Allen comes to her appointment wearing a neat summer dress and a cotton hat. facing Mrs. She also denies any . Mrs. Allen to tell her briefly what brought her in. Allen. Allen and her daughter. diet and exercise. Sally invites her to sit down and asks her if she’d like a bottle of water. drinking alcohol or using illicit drugs. After some deliberation and encouraging from both visiting nurse and her daughter. Allen resides. while she is refusing medication. recently assigned to her church). a few weeks later.3 new. slightly leaning forward. She introduces herself and shakes Sally’s hand. The nurse carefully conveys her concerns to both Mrs. making eye contact. me not sleeping …I am taking care of my husband who has dementia and his nurse is also worried about my blood pressure creeping up. Sally Perry has worked as a Geriatric Mental Health NP in this community-based clinic for the past five years and is familiar with the neighborhood where Mrs. emphasizing that at this pace she may not be able to remain an effective caregiver for her husband.” Sally asks a few brief questions about her medical history. Mrs. At first. Allen has a significant family history of heart disease (both parents and siblings). Allen agrees to follow through with the referral. and the fact that Mrs. Allen’s blood pressure is steadily increasing (today’s value 146/82). as she grew up in the South. She invites Mrs. Allen denies any history of smoking. younger pastor. Based on this history. She suggests a referral for a consult with a Nurse Practitioner (NP) specializing in Geriatric Mental Health. persistent insomnia. Allen states: “My daughter is worried about my health. She finds out that Mrs. Mrs. The visiting nurse explained that this NP is familiar with issues related to dementia patients and their caregivers and that she is also prepared to treat medical conditions such as hypertension. Mrs. Allen declines and states that she is used to summer temperatures. Mrs. she has drastically reduced animal fat and salt intake and she is walking with a group of women from church 2-3 times per week at a local mall. Sally sits next to her desk. She is concerned about the weight loss. Simulation Scenario 3 occurs in the NP’s office. Mrs. her family heart disease history. Allen replied that there was nothing wrong with her mental health and dismissed the suggestion.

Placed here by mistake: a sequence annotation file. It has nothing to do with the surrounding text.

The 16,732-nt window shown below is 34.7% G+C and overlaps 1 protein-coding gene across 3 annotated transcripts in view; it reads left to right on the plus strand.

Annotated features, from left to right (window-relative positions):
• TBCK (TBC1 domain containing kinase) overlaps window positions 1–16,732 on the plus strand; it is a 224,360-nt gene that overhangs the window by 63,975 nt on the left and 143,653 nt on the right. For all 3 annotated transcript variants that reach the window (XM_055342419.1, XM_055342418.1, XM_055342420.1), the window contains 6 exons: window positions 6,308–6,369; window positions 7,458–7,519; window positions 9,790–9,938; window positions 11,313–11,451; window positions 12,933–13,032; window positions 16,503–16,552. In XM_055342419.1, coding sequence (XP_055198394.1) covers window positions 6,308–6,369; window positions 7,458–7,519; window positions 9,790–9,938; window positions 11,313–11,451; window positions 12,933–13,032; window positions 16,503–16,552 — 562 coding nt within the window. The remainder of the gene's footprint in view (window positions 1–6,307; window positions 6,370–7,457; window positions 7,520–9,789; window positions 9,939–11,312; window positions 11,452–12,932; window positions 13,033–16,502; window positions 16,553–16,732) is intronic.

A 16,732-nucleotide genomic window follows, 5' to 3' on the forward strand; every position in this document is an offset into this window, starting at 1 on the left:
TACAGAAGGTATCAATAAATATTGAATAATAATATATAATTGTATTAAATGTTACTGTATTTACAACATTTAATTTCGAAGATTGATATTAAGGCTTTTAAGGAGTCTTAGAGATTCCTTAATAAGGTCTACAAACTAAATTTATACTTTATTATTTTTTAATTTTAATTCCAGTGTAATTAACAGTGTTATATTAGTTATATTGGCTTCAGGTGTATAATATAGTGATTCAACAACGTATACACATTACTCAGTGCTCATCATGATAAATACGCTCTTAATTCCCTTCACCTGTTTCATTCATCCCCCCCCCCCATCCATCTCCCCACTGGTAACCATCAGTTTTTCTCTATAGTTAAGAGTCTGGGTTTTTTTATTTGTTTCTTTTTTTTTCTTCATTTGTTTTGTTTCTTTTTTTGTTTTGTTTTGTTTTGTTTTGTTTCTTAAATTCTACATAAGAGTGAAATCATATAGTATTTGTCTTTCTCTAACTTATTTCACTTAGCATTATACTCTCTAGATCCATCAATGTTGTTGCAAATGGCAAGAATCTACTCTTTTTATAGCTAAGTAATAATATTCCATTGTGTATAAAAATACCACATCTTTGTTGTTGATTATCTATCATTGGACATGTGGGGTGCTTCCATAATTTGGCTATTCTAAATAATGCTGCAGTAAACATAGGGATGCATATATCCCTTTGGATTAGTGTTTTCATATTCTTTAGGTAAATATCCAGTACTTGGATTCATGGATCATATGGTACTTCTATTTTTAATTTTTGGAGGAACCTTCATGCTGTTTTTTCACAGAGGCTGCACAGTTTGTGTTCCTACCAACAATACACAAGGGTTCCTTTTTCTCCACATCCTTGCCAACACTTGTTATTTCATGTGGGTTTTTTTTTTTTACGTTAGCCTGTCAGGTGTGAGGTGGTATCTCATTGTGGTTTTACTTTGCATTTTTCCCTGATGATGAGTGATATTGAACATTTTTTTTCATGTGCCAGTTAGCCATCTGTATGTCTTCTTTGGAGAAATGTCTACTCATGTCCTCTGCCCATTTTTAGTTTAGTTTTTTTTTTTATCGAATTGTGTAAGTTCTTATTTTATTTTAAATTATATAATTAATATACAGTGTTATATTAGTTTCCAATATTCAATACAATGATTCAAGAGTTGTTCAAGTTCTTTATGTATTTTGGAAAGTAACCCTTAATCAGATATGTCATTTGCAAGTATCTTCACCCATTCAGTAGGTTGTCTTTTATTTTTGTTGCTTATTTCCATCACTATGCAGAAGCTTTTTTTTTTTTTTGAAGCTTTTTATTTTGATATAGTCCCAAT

strong. Allen’s caregiving responsibilities for her husband. Sally also asks about Mrs. Monologue . Sally notices the dress fits slightly loosely on Mrs. Currently she is taking only calcium 1200 mg/day. 5mg/day for the next two weeks. Allen’s significant cardio-vascular family history and discusses a need to start antihypertensive medication. Referred by visiting nurse. how she feels about the situation. Sally concludes the visit praising Mrs. regular. with a knee pain level of 2/10. with follow-up for dose adjustment. Chief c/o: elevated BP. She prescribes Lisinopril po. Mrs. Currently taking no medication. She also emphasizes Mrs. but is unable to state exactly how much. She sets up her next clinic appointment in two weeks.4 chronic conditions (diabetes. but states she can’t complain because her children are consistent in their help. Allen becomes slightly guarded when asked about her own feelings. Allen’s body. Mrs. insomnia. She is 5’4” and weighs 135 pounds. She acknowledges recent weight loss. Mrs. lung. Allen describes a regular pattern of waking up around 2AM with inability to continue restful sleep afterwards.” In addition. She mentions support from her faith community and states her conviction that: “God will not give you more than you can bear. Her vital signs at the time of the visit are: BP 148/86 (sitting) and 146/82 (standing). kidney disease). She also orders lab work. caregiver to husband with Alzheimer’s. She had eight pregnancies that resulted in eight live births.PMHNP notes Presentation: 70 year old retired. . African American woman. HR 90. and about her sleeping pattern. Allen for her caregiving work and emphasizing a need to maintain her health. Allen agrees to take the prescription and is reassured by the fact that this is a generic medication that will not cost her “an arm and a leg”.